Top 10 Apache Kafka Use Cases

10 Best Apache Kafka Use Cases

We have enlisted top 10 use cases of Apache Kafka

With the digital evolution, the volume of data transfer is pretty huge and the companies need robust, scalable, and flexible platform which can handle the big data. Apache Kafka is a pub-sub messaging service platform which allows to send messages from one end to another whilst handling the large chunk of the data. It also works well for both online & offline types of messaging services. Apache Kafka’s compatibility with the real-time data analysis tools like Apache Spark and Storm gives it a competitive edge over the platforms. Also, as the Apache Kafka is an open-source platform, companies can modify the set of operations as per the convenience.

It would give us a better idea about the advantages, usefulness, and the need of this service platform if we go through the use of cases of Apache Kafka in detail. So let’s take a look at how Apache Kafka has benefited the companies through real life examples.

Top 10 Apache Kafka use cases:



Netflix needs no introduction. One of the world’s most innovative and robust OTT platform uses Apache Kafka in its keystone pipeline project to push and receive notifications. There are two types of Kafka used by Netflix which are Fronting Kafka, used for data collection and buffering by producers and Consumer Kafka, used for content routing to the consumers.

All of us know that the amount of data processed at Netflix is pretty huge, and Netflix uses 36 Kafka clusters (out of which 24 are Fronting Kafka and 12 are Consumer Kafka) to work on almost 700 billion instances in a day.

Netflix has achieved a data loss rate of 0.01% through this keystone pipeline project and Apache Kafka is a key driver to reduce this data loss to such a significant amount. Netflix plans to use version to improve resource utilization and availability.


Spotify, which is the world’s biggest music platform, has a huge database to maintain 200 million users and 40 million paid tracks.

To handle such huge amount of data, Spotify used various big data analytics tools. Apache Kafka was used to notify the users recommending the playlists, pushing targeted Ads amongst many other important features. This initiative helped Spotify to increase its user base and become one of the market leaders in music industry.

But, recently Spotify decided that they did not want to maintain and process all of that data so they made a switch to Google hosted pub-sub platform to manage the growing data.



There are a lot of parameters where a giant in the travel industry like Uber needs to have a system which is uncompromising to errors, and fault-tolerant. Uber uses Apache Kafka to run their driver injury protection program in more than 200 cities. Drivers registered on Uber pay a premium on every ride and this program has been working successfully due to scalability and robustness of Apache Kafka.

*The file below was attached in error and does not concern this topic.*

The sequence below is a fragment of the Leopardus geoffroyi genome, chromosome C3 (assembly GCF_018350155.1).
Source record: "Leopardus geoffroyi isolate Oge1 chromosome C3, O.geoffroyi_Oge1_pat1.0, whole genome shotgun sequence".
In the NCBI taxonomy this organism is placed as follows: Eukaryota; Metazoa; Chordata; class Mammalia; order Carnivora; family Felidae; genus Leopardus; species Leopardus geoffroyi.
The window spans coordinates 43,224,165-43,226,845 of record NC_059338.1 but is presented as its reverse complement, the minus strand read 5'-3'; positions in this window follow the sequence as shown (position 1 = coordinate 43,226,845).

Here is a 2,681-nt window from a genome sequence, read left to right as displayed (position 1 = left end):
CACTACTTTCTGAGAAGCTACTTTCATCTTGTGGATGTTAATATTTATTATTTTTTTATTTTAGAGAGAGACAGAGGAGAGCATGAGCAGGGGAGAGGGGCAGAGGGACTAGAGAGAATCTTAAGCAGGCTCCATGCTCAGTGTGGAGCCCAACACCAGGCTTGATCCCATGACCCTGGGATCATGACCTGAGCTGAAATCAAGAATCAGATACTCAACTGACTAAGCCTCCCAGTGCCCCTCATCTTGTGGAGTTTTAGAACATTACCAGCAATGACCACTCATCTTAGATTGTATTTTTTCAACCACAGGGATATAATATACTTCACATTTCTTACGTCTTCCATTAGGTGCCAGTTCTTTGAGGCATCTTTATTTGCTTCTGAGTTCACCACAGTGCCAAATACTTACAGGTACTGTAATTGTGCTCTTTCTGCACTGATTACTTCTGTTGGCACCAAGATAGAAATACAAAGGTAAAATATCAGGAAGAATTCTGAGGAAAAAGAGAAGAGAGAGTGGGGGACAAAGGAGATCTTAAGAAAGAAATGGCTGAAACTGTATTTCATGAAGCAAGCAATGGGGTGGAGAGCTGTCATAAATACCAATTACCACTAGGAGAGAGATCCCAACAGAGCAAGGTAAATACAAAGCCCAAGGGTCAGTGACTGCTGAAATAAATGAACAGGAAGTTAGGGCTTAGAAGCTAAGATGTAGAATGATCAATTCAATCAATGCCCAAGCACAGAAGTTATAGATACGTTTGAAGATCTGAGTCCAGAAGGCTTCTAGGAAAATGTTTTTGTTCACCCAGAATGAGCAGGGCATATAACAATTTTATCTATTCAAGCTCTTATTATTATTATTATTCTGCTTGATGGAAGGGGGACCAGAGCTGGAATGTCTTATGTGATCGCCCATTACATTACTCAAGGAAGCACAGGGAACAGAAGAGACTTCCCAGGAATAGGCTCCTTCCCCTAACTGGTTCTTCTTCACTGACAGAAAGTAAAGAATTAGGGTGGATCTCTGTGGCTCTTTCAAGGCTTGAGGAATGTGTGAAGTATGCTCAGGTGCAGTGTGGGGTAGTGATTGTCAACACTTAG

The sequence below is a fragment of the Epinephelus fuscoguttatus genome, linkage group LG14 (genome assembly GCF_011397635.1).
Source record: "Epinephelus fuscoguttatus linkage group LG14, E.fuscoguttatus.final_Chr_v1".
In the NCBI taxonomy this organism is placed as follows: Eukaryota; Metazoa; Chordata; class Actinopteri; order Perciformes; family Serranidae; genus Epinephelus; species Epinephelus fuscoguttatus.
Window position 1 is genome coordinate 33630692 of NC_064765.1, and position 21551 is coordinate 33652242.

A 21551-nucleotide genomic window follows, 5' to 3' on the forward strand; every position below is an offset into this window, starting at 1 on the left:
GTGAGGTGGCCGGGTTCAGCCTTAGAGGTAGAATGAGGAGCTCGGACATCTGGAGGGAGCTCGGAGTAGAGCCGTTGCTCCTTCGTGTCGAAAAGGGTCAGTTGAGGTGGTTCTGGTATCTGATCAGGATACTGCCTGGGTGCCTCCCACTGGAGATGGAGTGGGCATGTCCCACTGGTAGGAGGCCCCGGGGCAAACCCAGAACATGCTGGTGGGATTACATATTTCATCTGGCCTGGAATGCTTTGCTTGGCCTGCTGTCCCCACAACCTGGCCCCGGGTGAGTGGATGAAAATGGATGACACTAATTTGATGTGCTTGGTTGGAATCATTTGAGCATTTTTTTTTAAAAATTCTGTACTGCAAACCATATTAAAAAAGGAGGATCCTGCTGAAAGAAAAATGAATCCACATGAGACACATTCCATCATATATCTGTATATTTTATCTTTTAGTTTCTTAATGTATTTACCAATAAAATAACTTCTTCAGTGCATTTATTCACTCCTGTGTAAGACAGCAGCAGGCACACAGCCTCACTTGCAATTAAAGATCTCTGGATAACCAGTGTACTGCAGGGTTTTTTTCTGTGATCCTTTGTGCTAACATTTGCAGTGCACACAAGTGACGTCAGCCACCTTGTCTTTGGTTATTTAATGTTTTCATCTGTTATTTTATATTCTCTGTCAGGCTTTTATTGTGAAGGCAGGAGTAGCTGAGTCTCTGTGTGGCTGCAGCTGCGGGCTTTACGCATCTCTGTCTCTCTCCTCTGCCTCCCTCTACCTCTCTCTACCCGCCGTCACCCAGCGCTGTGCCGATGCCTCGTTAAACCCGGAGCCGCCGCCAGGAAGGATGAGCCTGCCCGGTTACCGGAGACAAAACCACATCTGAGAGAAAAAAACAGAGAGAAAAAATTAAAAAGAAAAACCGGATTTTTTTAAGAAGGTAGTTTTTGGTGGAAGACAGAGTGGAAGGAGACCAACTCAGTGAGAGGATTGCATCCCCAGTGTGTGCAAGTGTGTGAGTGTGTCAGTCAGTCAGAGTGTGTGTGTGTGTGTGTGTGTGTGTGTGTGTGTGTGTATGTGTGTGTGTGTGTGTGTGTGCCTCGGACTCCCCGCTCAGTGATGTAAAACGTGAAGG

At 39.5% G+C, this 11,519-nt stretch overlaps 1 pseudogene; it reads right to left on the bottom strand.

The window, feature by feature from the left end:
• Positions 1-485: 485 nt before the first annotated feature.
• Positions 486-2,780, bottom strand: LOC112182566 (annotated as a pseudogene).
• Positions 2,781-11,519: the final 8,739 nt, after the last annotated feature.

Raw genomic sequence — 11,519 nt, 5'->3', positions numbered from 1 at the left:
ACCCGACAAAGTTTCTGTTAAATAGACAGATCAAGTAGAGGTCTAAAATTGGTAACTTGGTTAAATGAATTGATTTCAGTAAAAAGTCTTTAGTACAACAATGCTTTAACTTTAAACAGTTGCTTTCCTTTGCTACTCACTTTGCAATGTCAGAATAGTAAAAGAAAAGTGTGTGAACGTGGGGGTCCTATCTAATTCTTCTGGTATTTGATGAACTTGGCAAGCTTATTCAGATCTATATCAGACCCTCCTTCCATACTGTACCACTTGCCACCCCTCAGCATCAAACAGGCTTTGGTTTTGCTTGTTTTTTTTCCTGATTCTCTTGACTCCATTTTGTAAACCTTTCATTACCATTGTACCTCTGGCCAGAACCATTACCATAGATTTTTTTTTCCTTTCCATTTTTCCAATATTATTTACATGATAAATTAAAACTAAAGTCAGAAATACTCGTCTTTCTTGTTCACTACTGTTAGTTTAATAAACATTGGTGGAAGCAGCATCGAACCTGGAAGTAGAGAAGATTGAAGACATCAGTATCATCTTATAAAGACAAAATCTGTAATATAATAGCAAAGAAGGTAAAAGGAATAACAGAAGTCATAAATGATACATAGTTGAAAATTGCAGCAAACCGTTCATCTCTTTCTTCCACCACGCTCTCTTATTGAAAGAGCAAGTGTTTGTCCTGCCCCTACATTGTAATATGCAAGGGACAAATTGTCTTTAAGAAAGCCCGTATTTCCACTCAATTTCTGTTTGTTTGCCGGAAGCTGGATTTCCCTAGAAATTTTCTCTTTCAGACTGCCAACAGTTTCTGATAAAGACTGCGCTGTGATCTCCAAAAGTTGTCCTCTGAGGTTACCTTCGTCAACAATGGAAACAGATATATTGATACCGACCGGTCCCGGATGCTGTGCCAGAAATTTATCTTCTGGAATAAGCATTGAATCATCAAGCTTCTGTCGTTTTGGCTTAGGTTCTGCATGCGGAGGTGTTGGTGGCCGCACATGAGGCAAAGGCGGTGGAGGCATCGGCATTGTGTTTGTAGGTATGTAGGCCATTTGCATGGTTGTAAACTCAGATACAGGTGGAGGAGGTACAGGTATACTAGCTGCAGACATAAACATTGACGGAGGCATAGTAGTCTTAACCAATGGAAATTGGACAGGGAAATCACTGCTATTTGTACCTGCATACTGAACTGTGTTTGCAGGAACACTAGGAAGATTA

It has achieved this success largely through the unblocked batch processing method, which allows Uber engineering team to get a steady throughput. The multiple retries have allowed the Uber team to work on segmentation of messages to achieve a real-time process updates and flexibility.

Uber is planning on introducing a framework, where they can improve the uptime, grow, scale and facilitate the program without having to decrease the developer time with Apache Kafka.


Lyft, one of the growing companies in transportation industry is known for its advanced focus on the use of technology. It is using the enterprise version of Apache Kafka, provided by Confluent as a data streaming platform. Earlier, Lyft used Kinesis for this purpose, but as the volume of data grew, they migrated to Apache Kafka due to its scalability and stability to process large amount of data.

Currently, Lyft is planning to shift to Flink, for these services as they are planning to move to more geography based models.

Social Media


LinkedIn, one of the world’s most prominent B2B social media platforms handles well over a trillion messages per day. And we thought the number of messages handled by Netflix were huge. This figure is mind-blowing and LinkedIn has seen a rise of over 1200x over the last few years.

LinkedIn uses different clusters for different applications to avoid clashing of failure of one application which would lead to harm the other applications in the cluster. Broker Kafka clusters at LinkedIn help them to differentiate and white list certain users to allow them a higher bandwidth and ensure the seamless user experience.

LinkedIn plans to achieve a lesser number of data loss rate through the Mirror Maker. As the Mirror Maker is used as the intermediary between Kafka clusters and Kafka topics. At present, there is a limit on the message size of 1 MB. But, through Kafka ecosystem, LinkedIn plans to enable the publishers and the users to send well over that limit in the coming future.


Twitter, a social media platform known for its real-time news, story updates is now using Apache Kafka to process the huge amount of data. Earlier, Twitter used to have their own pub-sub system EventBus to do this analysis and the data processing but looking at the benefits and the capabilities of Apache Kafka, they made the switch.